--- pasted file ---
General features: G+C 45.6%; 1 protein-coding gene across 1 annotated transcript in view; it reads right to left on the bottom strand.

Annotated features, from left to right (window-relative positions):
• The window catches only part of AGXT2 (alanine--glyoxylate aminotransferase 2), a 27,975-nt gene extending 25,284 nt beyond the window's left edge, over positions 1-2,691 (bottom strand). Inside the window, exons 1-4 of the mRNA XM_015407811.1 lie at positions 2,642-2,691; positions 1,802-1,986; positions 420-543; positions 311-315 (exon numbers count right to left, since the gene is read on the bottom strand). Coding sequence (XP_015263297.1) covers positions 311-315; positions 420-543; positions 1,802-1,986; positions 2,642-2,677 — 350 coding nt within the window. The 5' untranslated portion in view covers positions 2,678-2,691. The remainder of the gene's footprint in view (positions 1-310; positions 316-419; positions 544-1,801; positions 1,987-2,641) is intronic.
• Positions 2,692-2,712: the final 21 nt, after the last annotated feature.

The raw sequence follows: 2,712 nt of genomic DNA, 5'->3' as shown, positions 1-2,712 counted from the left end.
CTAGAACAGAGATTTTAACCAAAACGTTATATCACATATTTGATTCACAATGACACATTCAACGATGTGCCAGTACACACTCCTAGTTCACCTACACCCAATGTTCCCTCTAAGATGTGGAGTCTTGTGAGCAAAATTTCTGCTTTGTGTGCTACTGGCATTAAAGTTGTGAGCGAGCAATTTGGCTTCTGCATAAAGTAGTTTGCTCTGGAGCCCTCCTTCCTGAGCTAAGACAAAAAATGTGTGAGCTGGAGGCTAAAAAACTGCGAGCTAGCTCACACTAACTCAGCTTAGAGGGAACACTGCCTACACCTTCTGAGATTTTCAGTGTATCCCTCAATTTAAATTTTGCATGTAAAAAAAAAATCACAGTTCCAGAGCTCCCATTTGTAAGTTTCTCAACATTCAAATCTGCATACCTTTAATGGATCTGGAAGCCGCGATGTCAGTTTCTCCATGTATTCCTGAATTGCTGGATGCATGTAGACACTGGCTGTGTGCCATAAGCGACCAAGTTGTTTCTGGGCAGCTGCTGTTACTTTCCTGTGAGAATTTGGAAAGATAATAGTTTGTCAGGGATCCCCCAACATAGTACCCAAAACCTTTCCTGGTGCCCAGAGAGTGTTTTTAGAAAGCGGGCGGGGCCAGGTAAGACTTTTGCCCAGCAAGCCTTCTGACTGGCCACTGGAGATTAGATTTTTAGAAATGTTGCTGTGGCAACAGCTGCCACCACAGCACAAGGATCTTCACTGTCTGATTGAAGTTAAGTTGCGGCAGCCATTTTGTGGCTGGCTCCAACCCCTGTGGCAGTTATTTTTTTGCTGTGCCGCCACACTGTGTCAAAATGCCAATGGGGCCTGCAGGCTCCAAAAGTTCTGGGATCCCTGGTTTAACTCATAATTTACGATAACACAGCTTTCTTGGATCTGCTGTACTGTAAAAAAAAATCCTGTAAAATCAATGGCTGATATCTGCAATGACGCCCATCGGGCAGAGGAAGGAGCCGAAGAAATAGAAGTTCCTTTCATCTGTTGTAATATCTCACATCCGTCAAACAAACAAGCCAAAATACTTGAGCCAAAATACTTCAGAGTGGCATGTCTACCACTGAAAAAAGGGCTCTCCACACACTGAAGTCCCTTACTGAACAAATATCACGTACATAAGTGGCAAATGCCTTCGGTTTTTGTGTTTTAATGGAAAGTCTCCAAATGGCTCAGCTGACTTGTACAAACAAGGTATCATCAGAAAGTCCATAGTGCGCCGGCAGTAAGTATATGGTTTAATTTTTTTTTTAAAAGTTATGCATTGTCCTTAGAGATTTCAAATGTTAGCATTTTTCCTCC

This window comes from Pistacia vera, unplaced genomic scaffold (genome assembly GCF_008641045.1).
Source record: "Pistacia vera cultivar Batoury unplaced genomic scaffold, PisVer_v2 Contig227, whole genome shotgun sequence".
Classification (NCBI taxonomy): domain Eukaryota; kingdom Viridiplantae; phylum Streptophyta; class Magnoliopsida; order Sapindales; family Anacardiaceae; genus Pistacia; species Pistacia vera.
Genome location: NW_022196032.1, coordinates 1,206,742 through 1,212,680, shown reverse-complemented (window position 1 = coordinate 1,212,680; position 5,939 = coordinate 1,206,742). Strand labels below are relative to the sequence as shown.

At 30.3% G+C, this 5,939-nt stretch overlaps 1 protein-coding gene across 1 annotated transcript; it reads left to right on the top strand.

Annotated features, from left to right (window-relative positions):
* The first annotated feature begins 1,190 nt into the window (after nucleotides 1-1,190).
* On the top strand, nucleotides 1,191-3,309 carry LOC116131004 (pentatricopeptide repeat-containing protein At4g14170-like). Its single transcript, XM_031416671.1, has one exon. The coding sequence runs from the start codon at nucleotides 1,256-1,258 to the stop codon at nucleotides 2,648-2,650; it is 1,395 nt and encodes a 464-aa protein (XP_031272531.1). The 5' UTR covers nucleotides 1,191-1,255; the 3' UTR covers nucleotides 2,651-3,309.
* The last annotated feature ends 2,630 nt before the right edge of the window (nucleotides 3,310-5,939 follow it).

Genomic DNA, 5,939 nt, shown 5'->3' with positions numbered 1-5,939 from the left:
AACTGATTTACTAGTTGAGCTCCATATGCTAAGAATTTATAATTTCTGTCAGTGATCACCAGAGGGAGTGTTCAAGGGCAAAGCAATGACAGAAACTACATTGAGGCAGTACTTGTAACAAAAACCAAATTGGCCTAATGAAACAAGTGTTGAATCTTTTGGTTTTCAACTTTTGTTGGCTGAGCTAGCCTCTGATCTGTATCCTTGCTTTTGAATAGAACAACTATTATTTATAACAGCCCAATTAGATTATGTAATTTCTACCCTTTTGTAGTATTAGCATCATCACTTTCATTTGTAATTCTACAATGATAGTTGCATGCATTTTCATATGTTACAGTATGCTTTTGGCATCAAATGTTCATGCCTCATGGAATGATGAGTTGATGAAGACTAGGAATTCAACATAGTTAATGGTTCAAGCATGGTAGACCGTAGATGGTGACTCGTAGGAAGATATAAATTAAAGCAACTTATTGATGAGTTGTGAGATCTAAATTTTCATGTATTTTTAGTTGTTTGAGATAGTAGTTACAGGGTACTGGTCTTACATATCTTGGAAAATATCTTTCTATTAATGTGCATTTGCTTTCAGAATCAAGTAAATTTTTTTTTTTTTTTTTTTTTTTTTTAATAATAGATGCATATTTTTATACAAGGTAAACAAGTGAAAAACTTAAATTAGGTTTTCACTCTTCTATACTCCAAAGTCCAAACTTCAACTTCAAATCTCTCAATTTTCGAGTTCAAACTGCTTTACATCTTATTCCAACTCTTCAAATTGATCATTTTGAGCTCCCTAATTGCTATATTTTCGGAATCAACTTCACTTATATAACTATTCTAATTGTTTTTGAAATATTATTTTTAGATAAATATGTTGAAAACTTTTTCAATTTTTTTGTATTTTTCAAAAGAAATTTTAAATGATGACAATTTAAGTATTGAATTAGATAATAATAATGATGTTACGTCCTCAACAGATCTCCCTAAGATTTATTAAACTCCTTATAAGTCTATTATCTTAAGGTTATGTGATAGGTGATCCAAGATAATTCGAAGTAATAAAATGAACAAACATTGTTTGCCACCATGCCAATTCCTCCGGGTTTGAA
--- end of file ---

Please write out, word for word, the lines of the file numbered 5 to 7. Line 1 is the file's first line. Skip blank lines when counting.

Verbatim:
The raw sequence follows: 2,712 nt of genomic DNA, 5'->3' as shown, positions 1-2,712 counted from the left end.
CTAGAACAGAGATTTTAACCAAAACGTTATATCACATATTTGATTCACAATGACACATTCAACGATGTGCCAGTACACACTCCTAGTTCACCTACACCCAATGTTCCCTCTAAGATGTGGAGTCTTGTGAGCAAAATTTCTGCTTTGTGTGCTACTGGCATTAAAGTTGTGAGCGAGCAATTTGGCTTCTGCATAAAGTAGTTTGCTCTGGAGCCCTCCTTCCTGAGCTAAGACAAAAAATGTGTGAGCTGGAGGCTAAAAAACTGCGAGCTAGCTCACACTAACTCAGCTTAGAGGGAACACTGCCTACACCTTCTGAGATTTTCAGTGTATCCCTCAATTTAAATTTTGCATGTAAAAAAAAAATCACAGTTCCAGAGCTCCCATTTGTAAGTTTCTCAACATTCAAATCTGCATACCTTTAATGGATCTGGAAGCCGCGATGTCAGTTTCTCCATGTATTCCTGAATTGCTGGATGCATGTAGACACTGGCTGTGTGCCATAAGCGACCAAGTTGTTTCTGGGCAGCTGCTGTTACTTTCCTGTGAGAATTTGGAAAGATAATAGTTTGTCAGGGATCCCCCAACATAGTACCCAAAACCTTTCCTGGTGCCCAGAGAGTGTTTTTAGAAAGCGGGCGGGGCCAGGTAAGACTTTTGCCCAGCAAGCCTTCTGACTGGCCACTGGAGATTAGATTTTTAGAAATGTTGCTGTGGCAACAGCTGCCACCACAGCACAAGGATCTTCACTGTCTGATTGAAGTTAAGTTGCGGCAGCCATTTTGTGGCTGGCTCCAACCCCTGTGGCAGTTATTTTTTTGCTGTGCCGCCACACTGTGTCAAAATGCCAATGGGGCCTGCAGGCTCCAAAAGTTCTGGGATCCCTGGTTTAACTCATAATTTACGATAACACAGCTTTCTTGGATCTGCTGTACTGTAAAAAAAAATCCTGTAAAATCAATGGCTGATATCTGCAATGACGCCCATCGGGCAGAGGAAGGAGCCGAAGAAATAGAAGTTCCTTTCATCTGTTGTAATATCTCACATCCGTCAAACAAACAAGCCAAAATACTTGAGCCAAAATACTTCAGAGTGGCATGTCTACCACTGAAAAAAGGGCTCTCCACACACTGAAGTCCCTTACTGAACAAATATCACGTACATAAGTGGCAAATGCCTTCGGTTTTTGTGTTTTAATGGAAAGTCTCCAAATGGCTCAGCTGACTTGTACAAACAAGGTATCATCAGAAAGTCCATAGTGCGCCGGCAGTAAGTATATGGTTTAATTTTTTTTTTAAAAGTTATGCATTGTCCTTAGAGATTTCAAATGTTAGCATTTTTCCTCC

This window comes from Pistacia vera, unplaced genomic scaffold (genome assembly GCF_008641045.1).